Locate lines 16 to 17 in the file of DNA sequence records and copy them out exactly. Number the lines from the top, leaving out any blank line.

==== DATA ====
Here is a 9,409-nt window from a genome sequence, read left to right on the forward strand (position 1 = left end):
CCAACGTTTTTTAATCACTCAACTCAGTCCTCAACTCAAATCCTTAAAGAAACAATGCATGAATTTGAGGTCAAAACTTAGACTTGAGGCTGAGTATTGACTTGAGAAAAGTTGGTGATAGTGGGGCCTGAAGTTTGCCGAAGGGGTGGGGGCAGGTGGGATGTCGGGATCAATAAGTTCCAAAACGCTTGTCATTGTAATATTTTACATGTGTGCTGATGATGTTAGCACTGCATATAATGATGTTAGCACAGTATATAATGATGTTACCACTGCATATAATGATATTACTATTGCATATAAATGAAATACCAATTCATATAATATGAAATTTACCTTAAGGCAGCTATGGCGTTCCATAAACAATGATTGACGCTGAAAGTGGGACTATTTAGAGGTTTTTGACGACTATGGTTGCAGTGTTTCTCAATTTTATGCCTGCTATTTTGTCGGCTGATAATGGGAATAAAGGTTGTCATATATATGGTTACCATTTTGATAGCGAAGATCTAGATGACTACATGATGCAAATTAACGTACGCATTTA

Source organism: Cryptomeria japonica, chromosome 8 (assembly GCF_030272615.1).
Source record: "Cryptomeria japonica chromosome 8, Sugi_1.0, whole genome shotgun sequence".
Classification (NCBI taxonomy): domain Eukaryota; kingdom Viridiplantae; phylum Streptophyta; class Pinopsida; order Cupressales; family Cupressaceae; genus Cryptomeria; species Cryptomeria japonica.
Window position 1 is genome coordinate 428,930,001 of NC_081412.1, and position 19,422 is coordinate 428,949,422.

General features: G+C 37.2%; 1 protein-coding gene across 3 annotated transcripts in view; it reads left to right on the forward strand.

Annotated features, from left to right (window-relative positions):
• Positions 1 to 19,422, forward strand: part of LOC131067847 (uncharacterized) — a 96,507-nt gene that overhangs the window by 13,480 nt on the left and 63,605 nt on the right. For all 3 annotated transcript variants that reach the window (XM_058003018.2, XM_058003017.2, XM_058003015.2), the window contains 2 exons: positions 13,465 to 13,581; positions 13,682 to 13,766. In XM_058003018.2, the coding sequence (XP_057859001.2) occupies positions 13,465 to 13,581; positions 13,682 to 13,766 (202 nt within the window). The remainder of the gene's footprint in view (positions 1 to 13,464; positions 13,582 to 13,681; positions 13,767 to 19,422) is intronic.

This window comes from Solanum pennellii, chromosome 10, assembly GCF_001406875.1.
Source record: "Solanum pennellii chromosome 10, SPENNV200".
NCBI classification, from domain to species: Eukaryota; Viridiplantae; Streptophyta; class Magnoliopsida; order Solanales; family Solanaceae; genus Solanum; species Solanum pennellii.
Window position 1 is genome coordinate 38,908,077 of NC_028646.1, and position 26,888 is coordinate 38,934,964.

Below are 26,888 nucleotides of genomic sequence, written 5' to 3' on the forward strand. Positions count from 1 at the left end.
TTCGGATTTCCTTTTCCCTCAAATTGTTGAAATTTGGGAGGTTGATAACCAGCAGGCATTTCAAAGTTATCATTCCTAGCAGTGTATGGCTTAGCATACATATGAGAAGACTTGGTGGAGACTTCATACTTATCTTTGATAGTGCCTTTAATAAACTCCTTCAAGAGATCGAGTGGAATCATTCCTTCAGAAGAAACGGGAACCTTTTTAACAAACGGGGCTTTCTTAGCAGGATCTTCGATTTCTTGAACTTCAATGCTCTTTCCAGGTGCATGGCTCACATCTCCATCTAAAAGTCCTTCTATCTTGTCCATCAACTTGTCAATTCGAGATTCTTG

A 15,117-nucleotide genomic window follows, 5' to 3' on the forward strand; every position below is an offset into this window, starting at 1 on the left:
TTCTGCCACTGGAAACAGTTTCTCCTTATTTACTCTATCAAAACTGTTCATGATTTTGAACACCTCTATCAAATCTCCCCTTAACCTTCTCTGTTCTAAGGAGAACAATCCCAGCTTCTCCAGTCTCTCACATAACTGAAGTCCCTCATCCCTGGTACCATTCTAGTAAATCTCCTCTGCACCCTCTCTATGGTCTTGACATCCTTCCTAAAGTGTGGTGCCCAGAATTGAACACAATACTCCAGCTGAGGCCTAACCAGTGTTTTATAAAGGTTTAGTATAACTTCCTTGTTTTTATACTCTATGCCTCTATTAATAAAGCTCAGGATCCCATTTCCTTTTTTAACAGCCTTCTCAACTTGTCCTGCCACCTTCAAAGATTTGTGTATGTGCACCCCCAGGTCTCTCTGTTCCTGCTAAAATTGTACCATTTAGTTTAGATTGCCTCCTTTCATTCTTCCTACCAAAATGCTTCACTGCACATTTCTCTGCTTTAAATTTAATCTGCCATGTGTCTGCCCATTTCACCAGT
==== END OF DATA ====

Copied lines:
A 15,117-nucleotide genomic window follows, 5' to 3' on the forward strand; every position below is an offset into this window, starting at 1 on the left:
TTCTGCCACTGGAAACAGTTTCTCCTTATTTACTCTATCAAAACTGTTCATGATTTTGAACACCTCTATCAAATCTCCCCTTAACCTTCTCTGTTCTAAGGAGAACAATCCCAGCTTCTCCAGTCTCTCACATAACTGAAGTCCCTCATCCCTGGTACCATTCTAGTAAATCTCCTCTGCACCCTCTCTATGGTCTTGACATCCTTCCTAAAGTGTGGTGCCCAGAATTGAACACAATACTCCAGCTGAGGCCTAACCAGTGTTTTATAAAGGTTTAGTATAACTTCCTTGTTTTTATACTCTATGCCTCTATTAATAAAGCTCAGGATCCCATTTCCTTTTTTAACAGCCTTCTCAACTTGTCCTGCCACCTTCAAAGATTTGTGTATGTGCACCCCCAGGTCTCTCTGTTCCTGCTAAAATTGTACCATTTAGTTTAGATTGCCTCCTTTCATTCTTCCTACCAAAATGCTTCACTGCACATTTCTCTGCTTTAAATTTAATCTGCCATGTGTCTGCCCATTTCACCAGT